The alkylene or alkenylene radical R1 can be branched or, preferably, linear. A phenylene radical R1 is preferably a 1,4- or 1,2-phenylene radical. Examples of suitable dicarboxylic acids of general formula V are α,ω-dicarboxylic acids such as oxalic acid, malonic acid, succinic acid, glutaric acid, adipic acid, pimelic acid, suberic acid, azelaic acid, sebacic acid, undecanedicarboxylic acid, dodecanedicarboxylic acid, maleic acid, fumaric acid and citraconic acid, as well as phthalic acid and terephthalic acid.

In formulae III and IIIa, u is preferably 2 or 3 and w is preferably 1, 2 or 3. Examples of preferred amines of formula IIIa are diethylenetriamine, dipropylenetriamine, triethylenetetramine and tetraethylenepentamine.

The preparation of the compounds of formula I to be used, from the dicarboxylic acids of formula V and the compounds IIIa and/or IVa, is known (q.v., for example, German Auslegeschrift No. 15 46 369 and German Auslegeschrift No. 11 77 824). It is normally carried out by heating the components, if appropriate in aqueous solution, to temperatures of e.g. 150 to 300 C., preferably under an inert gas, usually nitrogen. If appropriate, the reaction mixture is heated under pressure, e.g. when it is in aqueous solution. The water is then distilled off. In the preparation of the compounds of formula I, the dicarboxylic acids of formula V can also be wholly or partly replaced with appropriate derivatives, especially the anhydrides. In the preparation of the condensation products of formula I, the dicarboxylic acids of formula V and/or their derivatives, especially their anhydrides, are normally reacted with the polyamines of formula IIIa and/or the polyalkyleneimine of formula IVa in a molar ratio of 1:(0.8 to 1.4), preferably of 1:1.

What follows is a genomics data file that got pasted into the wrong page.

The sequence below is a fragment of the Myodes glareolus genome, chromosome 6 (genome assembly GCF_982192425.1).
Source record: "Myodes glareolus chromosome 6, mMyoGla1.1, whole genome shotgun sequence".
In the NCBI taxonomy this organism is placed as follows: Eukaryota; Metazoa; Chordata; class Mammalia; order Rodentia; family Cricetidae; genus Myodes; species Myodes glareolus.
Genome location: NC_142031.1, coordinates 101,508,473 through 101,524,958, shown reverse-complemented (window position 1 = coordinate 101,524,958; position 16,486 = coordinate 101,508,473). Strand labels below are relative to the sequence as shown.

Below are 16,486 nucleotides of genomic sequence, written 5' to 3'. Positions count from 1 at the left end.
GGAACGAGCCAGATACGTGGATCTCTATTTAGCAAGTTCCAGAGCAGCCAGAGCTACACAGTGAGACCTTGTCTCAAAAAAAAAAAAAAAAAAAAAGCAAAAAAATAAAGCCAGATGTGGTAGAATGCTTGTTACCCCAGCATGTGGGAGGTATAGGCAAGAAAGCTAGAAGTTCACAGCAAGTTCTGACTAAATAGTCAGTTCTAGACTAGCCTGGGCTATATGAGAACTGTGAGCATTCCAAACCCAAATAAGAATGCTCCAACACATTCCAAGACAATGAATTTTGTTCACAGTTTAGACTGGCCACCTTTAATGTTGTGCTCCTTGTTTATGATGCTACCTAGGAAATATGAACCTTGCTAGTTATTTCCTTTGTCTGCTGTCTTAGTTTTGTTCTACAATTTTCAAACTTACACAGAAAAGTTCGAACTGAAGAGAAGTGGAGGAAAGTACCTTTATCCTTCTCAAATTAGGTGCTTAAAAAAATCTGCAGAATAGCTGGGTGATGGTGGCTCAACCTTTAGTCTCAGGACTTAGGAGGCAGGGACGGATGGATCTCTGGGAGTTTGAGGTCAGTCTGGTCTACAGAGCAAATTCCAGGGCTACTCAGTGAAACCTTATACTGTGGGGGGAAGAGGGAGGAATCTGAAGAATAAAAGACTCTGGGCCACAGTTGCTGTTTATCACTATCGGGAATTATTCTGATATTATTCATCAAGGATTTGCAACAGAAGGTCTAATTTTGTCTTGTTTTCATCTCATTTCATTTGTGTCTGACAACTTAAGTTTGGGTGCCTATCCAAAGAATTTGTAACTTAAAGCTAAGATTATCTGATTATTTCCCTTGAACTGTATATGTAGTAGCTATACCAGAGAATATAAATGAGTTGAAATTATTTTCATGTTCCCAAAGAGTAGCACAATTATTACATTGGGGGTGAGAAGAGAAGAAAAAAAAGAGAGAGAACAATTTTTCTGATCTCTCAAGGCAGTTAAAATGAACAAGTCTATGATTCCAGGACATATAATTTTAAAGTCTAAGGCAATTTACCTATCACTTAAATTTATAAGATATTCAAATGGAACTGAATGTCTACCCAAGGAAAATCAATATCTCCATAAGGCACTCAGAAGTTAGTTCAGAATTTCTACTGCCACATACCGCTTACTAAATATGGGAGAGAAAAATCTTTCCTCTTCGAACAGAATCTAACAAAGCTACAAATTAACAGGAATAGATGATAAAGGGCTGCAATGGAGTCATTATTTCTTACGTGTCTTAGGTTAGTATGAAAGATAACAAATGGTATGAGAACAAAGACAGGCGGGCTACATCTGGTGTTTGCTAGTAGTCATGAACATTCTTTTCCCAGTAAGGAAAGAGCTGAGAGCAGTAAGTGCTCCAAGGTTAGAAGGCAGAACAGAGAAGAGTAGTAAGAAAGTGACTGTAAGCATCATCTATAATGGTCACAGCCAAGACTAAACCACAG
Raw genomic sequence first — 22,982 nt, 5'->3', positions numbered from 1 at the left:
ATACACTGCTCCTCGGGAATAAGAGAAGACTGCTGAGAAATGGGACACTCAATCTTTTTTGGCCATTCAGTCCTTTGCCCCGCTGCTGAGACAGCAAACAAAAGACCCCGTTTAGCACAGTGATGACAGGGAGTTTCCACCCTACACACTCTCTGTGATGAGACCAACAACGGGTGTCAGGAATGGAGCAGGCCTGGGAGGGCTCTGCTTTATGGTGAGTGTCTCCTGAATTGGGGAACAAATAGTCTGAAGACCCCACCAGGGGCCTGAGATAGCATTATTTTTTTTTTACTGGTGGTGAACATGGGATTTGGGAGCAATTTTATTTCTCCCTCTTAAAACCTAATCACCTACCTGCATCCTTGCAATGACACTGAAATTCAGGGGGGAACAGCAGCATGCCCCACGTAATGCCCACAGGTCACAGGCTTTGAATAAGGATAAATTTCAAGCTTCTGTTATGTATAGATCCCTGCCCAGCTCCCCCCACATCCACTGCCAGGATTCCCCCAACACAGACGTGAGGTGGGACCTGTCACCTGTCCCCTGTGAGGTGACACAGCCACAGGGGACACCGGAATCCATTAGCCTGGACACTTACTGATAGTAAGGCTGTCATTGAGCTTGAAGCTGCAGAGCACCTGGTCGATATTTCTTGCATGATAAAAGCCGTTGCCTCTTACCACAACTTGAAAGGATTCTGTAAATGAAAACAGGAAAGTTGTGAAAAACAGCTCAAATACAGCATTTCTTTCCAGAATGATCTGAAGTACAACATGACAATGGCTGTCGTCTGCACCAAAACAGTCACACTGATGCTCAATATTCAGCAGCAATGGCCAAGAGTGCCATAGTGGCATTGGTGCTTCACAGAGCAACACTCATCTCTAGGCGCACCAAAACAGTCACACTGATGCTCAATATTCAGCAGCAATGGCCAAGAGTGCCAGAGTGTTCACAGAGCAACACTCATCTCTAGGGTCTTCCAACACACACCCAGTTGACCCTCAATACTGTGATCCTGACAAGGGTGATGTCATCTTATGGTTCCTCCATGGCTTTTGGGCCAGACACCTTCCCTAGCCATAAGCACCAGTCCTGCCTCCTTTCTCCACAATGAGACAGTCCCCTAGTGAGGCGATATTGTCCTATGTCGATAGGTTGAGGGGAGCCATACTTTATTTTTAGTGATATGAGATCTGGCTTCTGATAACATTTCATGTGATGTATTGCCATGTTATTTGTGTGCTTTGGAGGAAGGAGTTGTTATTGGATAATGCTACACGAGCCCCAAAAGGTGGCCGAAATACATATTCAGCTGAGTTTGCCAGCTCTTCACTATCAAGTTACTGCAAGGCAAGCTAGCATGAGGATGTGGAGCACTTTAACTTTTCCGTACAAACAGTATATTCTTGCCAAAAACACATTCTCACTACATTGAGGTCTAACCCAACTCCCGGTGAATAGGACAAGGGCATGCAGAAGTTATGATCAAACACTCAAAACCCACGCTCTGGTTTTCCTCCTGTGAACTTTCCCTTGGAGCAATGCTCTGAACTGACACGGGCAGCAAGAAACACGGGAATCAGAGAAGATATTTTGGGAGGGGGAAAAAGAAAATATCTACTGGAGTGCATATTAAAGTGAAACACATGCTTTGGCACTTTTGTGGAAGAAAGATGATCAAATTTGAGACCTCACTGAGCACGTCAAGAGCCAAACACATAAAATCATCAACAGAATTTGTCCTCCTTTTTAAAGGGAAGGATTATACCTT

Polyalkyleneimines of formula II or IVa are commercially available. The molecular weight of the polyalkyleneimines of formula II or IVa used is preferably between 2000 and 20,000 and particularly preferably between 2000 and 5000. In formulae II, IV and IVa, s or v is preferably the number 2, in which case commercially available representatives of the compounds of formula II or IVa are commercially available polyethyleneimines. Such polyethyleneimines are prepared by the polymerization of ethyleneimine and contain about 50 to 600 ethyleneimine units and, conventionally, randomly distributed primary, secondary and tertiary nitrogen atoms in a number ratio of about 1:2:1.

The difunctional alkylating agent has e.g. formula VI:

A--Z--A1                                              (VI),

in which A and A1 are identical or different radicals of the formula --CH2 A2 or an epoxy radical (oxirane radical) of formula VII or VIII: ##STR4## A2 is a substituent which can be eliminated as an anion, especially chlorine, bromine or iodine, or a group which can be eliminated as an anion, e.g. hydroxyl, a sulphato radical, a sulphonyloxy group, especially phenylsulphonyloxy or p-tolylsulphonyloxy, or a phosphato radical, and Z is a direct bond or a divalent organic radical.